# 21 summer shards

Today on the longest day of the year, I wore my raincoat to walk the dog. This year’s summer solstice is a welcome wet green day. Today’s rain soaked walks reminded me of a photo of Zoë and my mother in raincoats in Maine. My parents taught us to always have good rain gear so that no matter the weather we could get out and enjoy the day. I have talked to several old friends and relatives this week who all have such fond memories of my parents and the magical way my brothers and I were raised. It’s as if mom and dad carried umbrellas that allowed us to grow in idiosyncratic creative directions. A recent visitor saw my father’s sculptures in our house and she said, “oh that’s where you got your talent.” I thought to myself, no that’s where I got the permission to make the things I dream of. As a kid I danced until the downstairs neighbors complained. Stephen played the drums. Shawn wrote songs and played every instrument he could get his hands on. Nick was ready to play every sport. Each of us filled sketchbooks as a form of breathing.


The Raincoat

When the doctor suggested surgery
and a brace for all my youngest years,
my parents scrambled to take me
to massage therapy, deep tissue work,
osteopathy, and soon my crooked spine
unspooled a bit, I could breathe again,
and move more in a body unclouded
by pain. My mom would tell me to sing
songs to her the whole forty-five minute
drive to Middle Two Rock Road and forty-
five minutes back from physical therapy.
She’d say, even my voice sounded unfettered
by my spine afterward. So I sang and sang,
because I thought she liked it. I never
asked her what she gave up to drive me,
or how her day was before this chore. Today,
at her age, I was driving myself home from yet
another spine appointment, singing along
to some maudlin but solid song on the radio,
and I saw a mom take her raincoat off
and give it to her young daughter when
a storm took over the afternoon. My god,
I thought, my whole life I’ve been under her
raincoat thinking it was somehow a marvel
that I never got wet.

–Ada Limón, in The Carrying: Poems, Milkweed Editions

#20 summer shards

I don’t ever remember having fresh peas as a kid. I do remember my father describing being in a market in France in the early 50s when he and my mother were in art school. He said the moment when fresh peas arrived in the market it ignited a special kind frenzy.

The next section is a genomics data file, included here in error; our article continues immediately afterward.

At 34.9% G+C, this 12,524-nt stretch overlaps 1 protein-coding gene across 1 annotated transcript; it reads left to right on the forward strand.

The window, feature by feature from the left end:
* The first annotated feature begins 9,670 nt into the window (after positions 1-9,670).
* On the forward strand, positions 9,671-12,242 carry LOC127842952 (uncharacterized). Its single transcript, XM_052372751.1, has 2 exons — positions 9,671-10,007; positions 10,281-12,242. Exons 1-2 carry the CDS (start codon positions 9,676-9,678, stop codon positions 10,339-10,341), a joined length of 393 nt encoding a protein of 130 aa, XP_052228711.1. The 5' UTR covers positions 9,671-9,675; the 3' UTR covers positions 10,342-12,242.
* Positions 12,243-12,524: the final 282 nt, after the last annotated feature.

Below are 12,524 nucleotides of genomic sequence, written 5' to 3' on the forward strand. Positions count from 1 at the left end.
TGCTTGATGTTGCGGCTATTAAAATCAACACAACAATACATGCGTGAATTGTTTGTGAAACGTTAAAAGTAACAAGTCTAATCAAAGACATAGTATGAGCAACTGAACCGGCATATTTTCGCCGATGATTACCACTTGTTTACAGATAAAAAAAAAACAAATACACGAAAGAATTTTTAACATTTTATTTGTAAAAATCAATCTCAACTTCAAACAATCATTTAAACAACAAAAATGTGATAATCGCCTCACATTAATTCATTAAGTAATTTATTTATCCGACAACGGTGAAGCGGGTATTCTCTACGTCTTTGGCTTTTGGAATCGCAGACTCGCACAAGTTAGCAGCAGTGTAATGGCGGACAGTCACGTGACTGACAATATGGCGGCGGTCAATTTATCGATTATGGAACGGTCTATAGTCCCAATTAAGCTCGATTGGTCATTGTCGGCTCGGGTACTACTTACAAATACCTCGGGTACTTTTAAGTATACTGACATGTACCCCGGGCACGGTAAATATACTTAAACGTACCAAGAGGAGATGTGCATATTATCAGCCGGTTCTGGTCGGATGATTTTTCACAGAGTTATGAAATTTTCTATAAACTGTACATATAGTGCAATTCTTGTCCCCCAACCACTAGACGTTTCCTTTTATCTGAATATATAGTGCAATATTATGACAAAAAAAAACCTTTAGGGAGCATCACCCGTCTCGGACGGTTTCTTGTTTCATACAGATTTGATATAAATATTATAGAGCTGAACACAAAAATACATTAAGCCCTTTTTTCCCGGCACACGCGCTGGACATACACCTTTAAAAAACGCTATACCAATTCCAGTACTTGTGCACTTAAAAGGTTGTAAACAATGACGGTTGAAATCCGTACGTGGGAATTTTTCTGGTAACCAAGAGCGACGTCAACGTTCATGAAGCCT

I love growing peas. The early possibility of planting the seeds, the sprouts and tendrils, the first pods. But I find picking them requires a special kind of patience and looking. I have a chair I pull into the garden to sit on so I can slowly look for all the peas. Shelling peas requires the kind of serenity and attention to detail that reading poetry does. The effort is careful, full of breaks, but something happens beyond the utility of the task. I return again and again to another pod, splitting each one, admiring the nestled peas, and dropping the fresh green bit into the bowl.

A background of breaths

Whether or not we are seeing the tide of poetry’s popularity ebb or flow seems to be somewhat up in the air. But what I do know, and what I am most intimately familiar with, is that poetry helps, that on days when I feel overwhelmingly bullied by the ongoing barrage of vitriol and pain in the world, there is a very real and significant joy that occurs when I return to, or discover, a really good poem. But explaining why it matters, or how it helps, is difficult. It’s like trying to explain to someone why walking into a stand of trees helps, or why going to the water helps, or seeing that one kind burst of blue sky among the terrifying scrapers helps.

Perhaps why it matters, how it lifts us, and why some of us return to it again and again is, unlike any other form of writing, poetry has breath built right into it, thanks to the line break, and the stanza. “And here we breathe a little,” the poem says, “and here we breathe a lot.” Right now, as a society, I think we need that breath. That necessary pause that allows for our own wrecked little selves to enter the poem, or even just return to the room we are presently in, that particular moment is where the real brilliance of great poetry happens.

–Ada Limón, Why Poetry Helps

#19 summer shards 2023

I baked a cake today to witness another year gone by. As the rain pulled in, we stayed on the porch before dinner and toasted to what we have been through and whatever will come next. I remember my Grandmother would never tell people how old she was. Instead, I follow in my mother’s footsteps, forging a new path–buying myself flowers and happily answering anyone who asks how old I am.